Year: 1658
Scientist: Edward Topsell
Originally published in: Historie of Foure-Footed Beastes
Now appears at: Topsell's Historie of Foure-Footed Beastes at the University of Houston Digital Library
This 17th-century depiction of a full-bodied beast with long claws and a human face might have looked like a human-hybrid monster to the people who read Topsell's book. It was then known as Arctopithecus (the bear-ape), a New World animal utterly foreign to Europeans. Today it seems a little more benign. It's a three-toed sloth.


Year: 1812
Scientist/artist: F. Jacob
Originally published in: Histoire Naturelle des Singes
Now appears in: Human Origins: The Search for Our Beginnings by Herbert Thomas
Jacob showed the fetus of a monkey and a human side by side to illustrate their similarities, maintaining that the only thing the monkey lacked was a soul.


Year: 1868
Scientist: Ernst Haeckel
Originally published in: Natürliche Schöpfungsgeschichte
Now appears in: Human Origins: The Search for Our Beginnings by Herbert Thomas and Aristotle's Ladder, Darwin's Tree by J. David Archibald
Haeckel divided humanity into no less than 12 distinct species, based upon hair type, skull shape, skin color and eye color. Although he believed humanity now comprised 12 species, he maintained that they had all arisen from a single ancestral type that once lived on a continent now submerged beneath the Indian Ocean. Archibald notes that this image really consists of an ancestry tree superimposed upon a map, perhaps the first published graphic of that kind.

Human and ape heads

Year: 1868
Scientist: Ernst Haeckel
Artist: Gustav Müller
Originally published in: Natürliche Schöpfungsgeschichte (1st edition)
Now appears in: "Pictures of Evolution and Charges of Fraud" by Nick Hopwood in Isis June 2006 issue
Reminiscent of Charles White's 1799 diagram, this illustration pointed out the affinity between the "lowest humans" and "highest apes." The heads pictured here were supposed to represent — from best to worst, so to speak — Indo-German, Chinese, Fuegian, Australian Negro, African Negro, Tasmanian, gorilla, chimpanzee, orang, gibbon, proboscis monkey, and mandrill. An interesting shift from White's diagram was that the best of the best was no longer Grecian but German. In fairness to Haeckel, he didn't like this illustration much (his publisher apparently did), but an expanded version appeared in the second edition of his book. Haeckel was, to say the least, confident of the superiority of the white race, as were many of his contemporaries. But at least one scientist, Michael Foster described the illustration in Haeckel's second book as "at once absurdly horrible and theatrically grotesque, without any redeeming feature either artistic or scientific."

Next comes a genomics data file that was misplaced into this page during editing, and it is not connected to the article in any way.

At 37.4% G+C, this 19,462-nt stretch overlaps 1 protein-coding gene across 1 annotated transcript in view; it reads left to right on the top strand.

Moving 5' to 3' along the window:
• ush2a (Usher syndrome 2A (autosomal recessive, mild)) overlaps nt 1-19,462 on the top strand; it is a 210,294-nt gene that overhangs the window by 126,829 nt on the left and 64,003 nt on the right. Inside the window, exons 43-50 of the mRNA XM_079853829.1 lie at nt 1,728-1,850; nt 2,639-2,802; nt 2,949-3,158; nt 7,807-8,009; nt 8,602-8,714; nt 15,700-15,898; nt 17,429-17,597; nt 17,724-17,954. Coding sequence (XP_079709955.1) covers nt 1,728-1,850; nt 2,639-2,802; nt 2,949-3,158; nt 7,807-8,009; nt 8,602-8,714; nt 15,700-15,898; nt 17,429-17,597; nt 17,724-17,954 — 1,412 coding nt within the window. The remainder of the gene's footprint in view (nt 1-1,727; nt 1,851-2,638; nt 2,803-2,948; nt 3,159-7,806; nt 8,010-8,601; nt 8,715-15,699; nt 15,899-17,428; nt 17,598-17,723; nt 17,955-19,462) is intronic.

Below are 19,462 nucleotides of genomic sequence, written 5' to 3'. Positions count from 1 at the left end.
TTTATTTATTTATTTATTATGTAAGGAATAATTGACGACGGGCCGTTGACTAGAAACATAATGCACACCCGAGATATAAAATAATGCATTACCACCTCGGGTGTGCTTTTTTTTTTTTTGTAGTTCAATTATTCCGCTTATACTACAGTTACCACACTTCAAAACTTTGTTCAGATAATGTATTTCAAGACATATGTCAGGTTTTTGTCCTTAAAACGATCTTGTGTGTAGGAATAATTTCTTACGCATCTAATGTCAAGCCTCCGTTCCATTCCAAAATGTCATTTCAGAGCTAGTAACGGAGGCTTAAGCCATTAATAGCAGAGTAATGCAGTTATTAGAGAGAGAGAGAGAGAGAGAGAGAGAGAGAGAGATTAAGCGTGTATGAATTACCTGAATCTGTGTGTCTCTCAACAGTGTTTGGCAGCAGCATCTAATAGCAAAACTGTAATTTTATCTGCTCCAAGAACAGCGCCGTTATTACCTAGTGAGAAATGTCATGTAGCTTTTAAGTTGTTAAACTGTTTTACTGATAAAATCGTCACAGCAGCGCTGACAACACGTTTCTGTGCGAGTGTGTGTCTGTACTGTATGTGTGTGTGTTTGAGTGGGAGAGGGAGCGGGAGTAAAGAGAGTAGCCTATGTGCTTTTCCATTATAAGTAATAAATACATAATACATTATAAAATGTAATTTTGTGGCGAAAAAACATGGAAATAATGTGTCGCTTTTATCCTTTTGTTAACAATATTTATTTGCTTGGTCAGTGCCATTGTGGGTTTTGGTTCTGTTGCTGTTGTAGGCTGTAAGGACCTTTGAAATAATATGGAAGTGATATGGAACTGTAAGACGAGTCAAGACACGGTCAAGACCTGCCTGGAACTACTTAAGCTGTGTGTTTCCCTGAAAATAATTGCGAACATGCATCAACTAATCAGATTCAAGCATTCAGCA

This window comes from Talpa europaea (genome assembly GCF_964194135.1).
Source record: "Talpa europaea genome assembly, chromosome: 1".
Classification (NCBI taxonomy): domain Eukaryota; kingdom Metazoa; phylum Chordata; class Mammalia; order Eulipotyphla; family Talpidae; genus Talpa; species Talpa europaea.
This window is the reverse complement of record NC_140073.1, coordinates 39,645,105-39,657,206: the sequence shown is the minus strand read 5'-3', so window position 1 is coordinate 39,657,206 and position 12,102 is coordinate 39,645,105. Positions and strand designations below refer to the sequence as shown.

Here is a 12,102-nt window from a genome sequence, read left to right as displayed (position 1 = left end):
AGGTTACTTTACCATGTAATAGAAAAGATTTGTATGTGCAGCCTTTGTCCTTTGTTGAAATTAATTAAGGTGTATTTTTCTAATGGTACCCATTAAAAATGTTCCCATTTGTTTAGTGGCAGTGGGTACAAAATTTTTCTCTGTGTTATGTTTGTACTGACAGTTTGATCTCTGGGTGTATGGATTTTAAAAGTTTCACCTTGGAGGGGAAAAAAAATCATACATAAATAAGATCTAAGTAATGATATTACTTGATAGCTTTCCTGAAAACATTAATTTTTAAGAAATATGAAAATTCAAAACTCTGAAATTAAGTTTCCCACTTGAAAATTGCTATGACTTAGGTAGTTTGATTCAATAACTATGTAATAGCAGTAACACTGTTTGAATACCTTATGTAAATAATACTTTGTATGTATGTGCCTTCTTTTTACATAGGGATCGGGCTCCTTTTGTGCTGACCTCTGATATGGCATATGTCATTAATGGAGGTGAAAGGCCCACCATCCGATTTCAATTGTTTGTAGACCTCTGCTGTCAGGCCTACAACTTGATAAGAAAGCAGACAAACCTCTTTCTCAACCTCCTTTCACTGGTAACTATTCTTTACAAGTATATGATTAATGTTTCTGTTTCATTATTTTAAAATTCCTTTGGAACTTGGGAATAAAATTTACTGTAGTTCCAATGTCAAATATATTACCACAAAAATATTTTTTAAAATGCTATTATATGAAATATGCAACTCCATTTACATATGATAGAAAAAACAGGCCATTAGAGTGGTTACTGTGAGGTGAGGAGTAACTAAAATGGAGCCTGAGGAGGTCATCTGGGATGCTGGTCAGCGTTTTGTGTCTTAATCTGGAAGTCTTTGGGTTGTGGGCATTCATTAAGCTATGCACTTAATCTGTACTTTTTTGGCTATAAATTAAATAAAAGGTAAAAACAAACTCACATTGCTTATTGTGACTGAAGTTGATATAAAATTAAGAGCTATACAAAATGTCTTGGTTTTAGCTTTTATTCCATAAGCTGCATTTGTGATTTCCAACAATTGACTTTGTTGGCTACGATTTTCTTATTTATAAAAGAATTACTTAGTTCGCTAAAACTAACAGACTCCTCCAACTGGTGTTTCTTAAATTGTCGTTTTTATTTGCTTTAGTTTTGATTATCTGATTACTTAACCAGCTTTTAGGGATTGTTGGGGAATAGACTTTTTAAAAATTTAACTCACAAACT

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Human and ape heads

Year: 1870
Scientist: Ernst Haeckel
Originally published in: Natürliche Schöpfungsgeschichte (2nd edition)
Now appears in: The Tragic Sense of Life by Robert J. Richards
For the second edition of Natürliche Schöpfungsgeschichte, Haeckel drafted new pictures. As in similar diagrams published earlier, the pinnacle of humanity was the Greek or German ideal, but this time, the pinnacle sported a beard. So, by pure coincidence, did Haeckel.
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Pithecanthrops alalus

Year: 1902
Scientist: Ernst Haeckel
Artist: Gabriel von Max
Originally published in: Natürliche Schöpfungsgeschichte (10th edition)
Now appears in: The Tragic Sense of Life by Robert J. Richards (Also discussed in The Flamingo's Smile by Stephen Jay Gould)
This picture illustrates a hunch Haeckel first had in the 1870s. At that point, he didn't have fossils, but he had imagination. In his hypothetical human evolutionary tree, Haeckel included Pithecanthropus alalus, meaning ape-man without speech. In fact, his hypothesis was correct in one respect: Upright walking preceded big brains, something clearly demonstrated with the 1974 find of Lucy. When Eugène Dubois found Java Man in the 1990s, he applied Haeckel's genus name, but Pithecanthropus erectus has since been changed to Homo erectus. But few other fossil reconstructions have envisioned hominids quite like this. In the words of Robert Richards, this looks like a contented burgher family. These speechless people-apes might derive their contentment from the fact that they're not in Haeckel's next hypothetical species en route to modern man: Homo stupidus.
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African with apes

Year: 1874
Scientist: Ernst Haeckel
Originally published in: Anthropogenie; oder, Entwickelungsgeschichte des Menschen
Now appears in: Aristotle's Ladder, Darwin's Tree by J. David Archibald